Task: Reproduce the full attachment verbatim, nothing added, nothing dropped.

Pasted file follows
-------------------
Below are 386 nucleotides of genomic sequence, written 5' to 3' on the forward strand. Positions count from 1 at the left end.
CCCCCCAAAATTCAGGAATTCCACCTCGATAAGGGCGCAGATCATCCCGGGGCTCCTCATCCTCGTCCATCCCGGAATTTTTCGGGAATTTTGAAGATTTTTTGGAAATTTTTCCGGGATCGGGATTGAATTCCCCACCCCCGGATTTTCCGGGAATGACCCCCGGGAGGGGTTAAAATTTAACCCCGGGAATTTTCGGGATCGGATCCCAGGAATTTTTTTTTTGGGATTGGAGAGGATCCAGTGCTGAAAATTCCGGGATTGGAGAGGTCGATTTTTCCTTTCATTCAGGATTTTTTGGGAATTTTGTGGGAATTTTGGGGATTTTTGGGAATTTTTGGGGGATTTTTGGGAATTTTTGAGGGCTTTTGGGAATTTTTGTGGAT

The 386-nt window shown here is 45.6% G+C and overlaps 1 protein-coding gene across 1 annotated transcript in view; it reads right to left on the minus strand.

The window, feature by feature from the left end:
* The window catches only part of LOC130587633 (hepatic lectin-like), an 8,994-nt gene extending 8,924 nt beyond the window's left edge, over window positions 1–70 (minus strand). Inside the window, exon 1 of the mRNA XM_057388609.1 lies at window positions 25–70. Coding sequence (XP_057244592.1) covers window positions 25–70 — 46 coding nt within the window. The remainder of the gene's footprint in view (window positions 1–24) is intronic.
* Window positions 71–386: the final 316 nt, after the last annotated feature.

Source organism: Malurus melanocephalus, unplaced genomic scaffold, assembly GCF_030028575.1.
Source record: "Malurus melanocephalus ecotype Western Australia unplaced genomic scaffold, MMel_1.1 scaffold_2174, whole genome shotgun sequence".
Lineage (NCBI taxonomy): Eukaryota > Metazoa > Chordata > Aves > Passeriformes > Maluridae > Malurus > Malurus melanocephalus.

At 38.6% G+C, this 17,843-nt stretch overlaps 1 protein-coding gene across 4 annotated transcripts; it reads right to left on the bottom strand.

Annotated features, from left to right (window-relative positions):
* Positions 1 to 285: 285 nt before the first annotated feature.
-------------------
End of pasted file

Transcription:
Below are 386 nucleotides of genomic sequence, written 5' to 3' on the forward strand. Positions count from 1 at the left end.
CCCCCCAAAATTCAGGAATTCCACCTCGATAAGGGCGCAGATCATCCCGGGGCTCCTCATCCTCGTCCATCCCGGAATTTTTCGGGAATTTTGAAGATTTTTTGGAAATTTTTCCGGGATCGGGATTGAATTCCCCACCCCCGGATTTTCCGGGAATGACCCCCGGGAGGGGTTAAAATTTAACCCCGGGAATTTTCGGGATCGGATCCCAGGAATTTTTTTTTTGGGATTGGAGAGGATCCAGTGCTGAAAATTCCGGGATTGGAGAGGTCGATTTTTCCTTTCATTCAGGATTTTTTGGGAATTTTGTGGGAATTTTGGGGATTTTTGGGAATTTTTGGGGGATTTTTGGGAATTTTTGAGGGCTTTTGGGAATTTTTGTGGAT

The 386-nt window shown here is 45.6% G+C and overlaps 1 protein-coding gene across 1 annotated transcript in view; it reads right to left on the minus strand.

The window, feature by feature from the left end:
* The window catches only part of LOC130587633 (hepatic lectin-like), an 8,994-nt gene extending 8,924 nt beyond the window's left edge, over window positions 1–70 (minus strand). Inside the window, exon 1 of the mRNA XM_057388609.1 lies at window positions 25–70. Coding sequence (XP_057244592.1) covers window positions 25–70 — 46 coding nt within the window. The remainder of the gene's footprint in view (window positions 1–24) is intronic.
* Window positions 71–386: the final 316 nt, after the last annotated feature.

Source organism: Malurus melanocephalus, unplaced genomic scaffold, assembly GCF_030028575.1.
Source record: "Malurus melanocephalus ecotype Western Australia unplaced genomic scaffold, MMel_1.1 scaffold_2174, whole genome shotgun sequence".
Lineage (NCBI taxonomy): Eukaryota > Metazoa > Chordata > Aves > Passeriformes > Maluridae > Malurus > Malurus melanocephalus.

At 38.6% G+C, this 17,843-nt stretch overlaps 1 protein-coding gene across 4 annotated transcripts; it reads right to left on the bottom strand.

Annotated features, from left to right (window-relative positions):
* Positions 1 to 285: 285 nt before the first annotated feature.